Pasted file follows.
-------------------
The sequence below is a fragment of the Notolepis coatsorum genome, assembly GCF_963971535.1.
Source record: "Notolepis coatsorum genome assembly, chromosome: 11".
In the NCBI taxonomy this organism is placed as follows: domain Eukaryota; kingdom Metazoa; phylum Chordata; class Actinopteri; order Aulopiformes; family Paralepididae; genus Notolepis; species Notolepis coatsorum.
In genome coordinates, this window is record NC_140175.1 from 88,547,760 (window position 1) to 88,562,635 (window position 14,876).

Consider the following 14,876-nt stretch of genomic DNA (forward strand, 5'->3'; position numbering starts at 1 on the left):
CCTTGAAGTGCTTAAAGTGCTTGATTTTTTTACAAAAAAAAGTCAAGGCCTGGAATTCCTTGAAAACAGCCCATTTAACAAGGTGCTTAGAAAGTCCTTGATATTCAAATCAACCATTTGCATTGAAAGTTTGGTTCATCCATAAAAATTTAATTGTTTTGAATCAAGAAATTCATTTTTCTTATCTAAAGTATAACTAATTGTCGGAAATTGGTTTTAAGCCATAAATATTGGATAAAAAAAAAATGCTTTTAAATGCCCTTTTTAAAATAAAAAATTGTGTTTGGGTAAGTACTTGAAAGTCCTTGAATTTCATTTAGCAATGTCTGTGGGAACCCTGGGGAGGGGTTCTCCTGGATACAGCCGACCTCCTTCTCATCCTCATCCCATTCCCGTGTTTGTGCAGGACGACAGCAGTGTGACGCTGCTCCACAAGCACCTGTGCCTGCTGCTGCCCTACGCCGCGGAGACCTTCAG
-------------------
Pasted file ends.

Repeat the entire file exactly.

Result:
The sequence below is a fragment of the Notolepis coatsorum genome, assembly GCF_963971535.1.
Source record: "Notolepis coatsorum genome assembly, chromosome: 11".
In the NCBI taxonomy this organism is placed as follows: domain Eukaryota; kingdom Metazoa; phylum Chordata; class Actinopteri; order Aulopiformes; family Paralepididae; genus Notolepis; species Notolepis coatsorum.
In genome coordinates, this window is record NC_140175.1 from 88,547,760 (window position 1) to 88,562,635 (window position 14,876).

Consider the following 14,876-nt stretch of genomic DNA (forward strand, 5'->3'; position numbering starts at 1 on the left):
CCTTGAAGTGCTTAAAGTGCTTGATTTTTTTACAAAAAAAAGTCAAGGCCTGGAATTCCTTGAAAACAGCCCATTTAACAAGGTGCTTAGAAAGTCCTTGATATTCAAATCAACCATTTGCATTGAAAGTTTGGTTCATCCATAAAAATTTAATTGTTTTGAATCAAGAAATTCATTTTTCTTATCTAAAGTATAACTAATTGTCGGAAATTGGTTTTAAGCCATAAATATTGGATAAAAAAAAAATGCTTTTAAATGCCCTTTTTAAAATAAAAAATTGTGTTTGGGTAAGTACTTGAAAGTCCTTGAATTTCATTTAGCAATGTCTGTGGGAACCCTGGGGAGGGGTTCTCCTGGATACAGCCGACCTCCTTCTCATCCTCATCCCATTCCCGTGTTTGTGCAGGACGACAGCAGTGTGACGCTGCTCCACAAGCACCTGTGCCTGCTGCTGCCCTACGCCGCGGAGACCTTCAG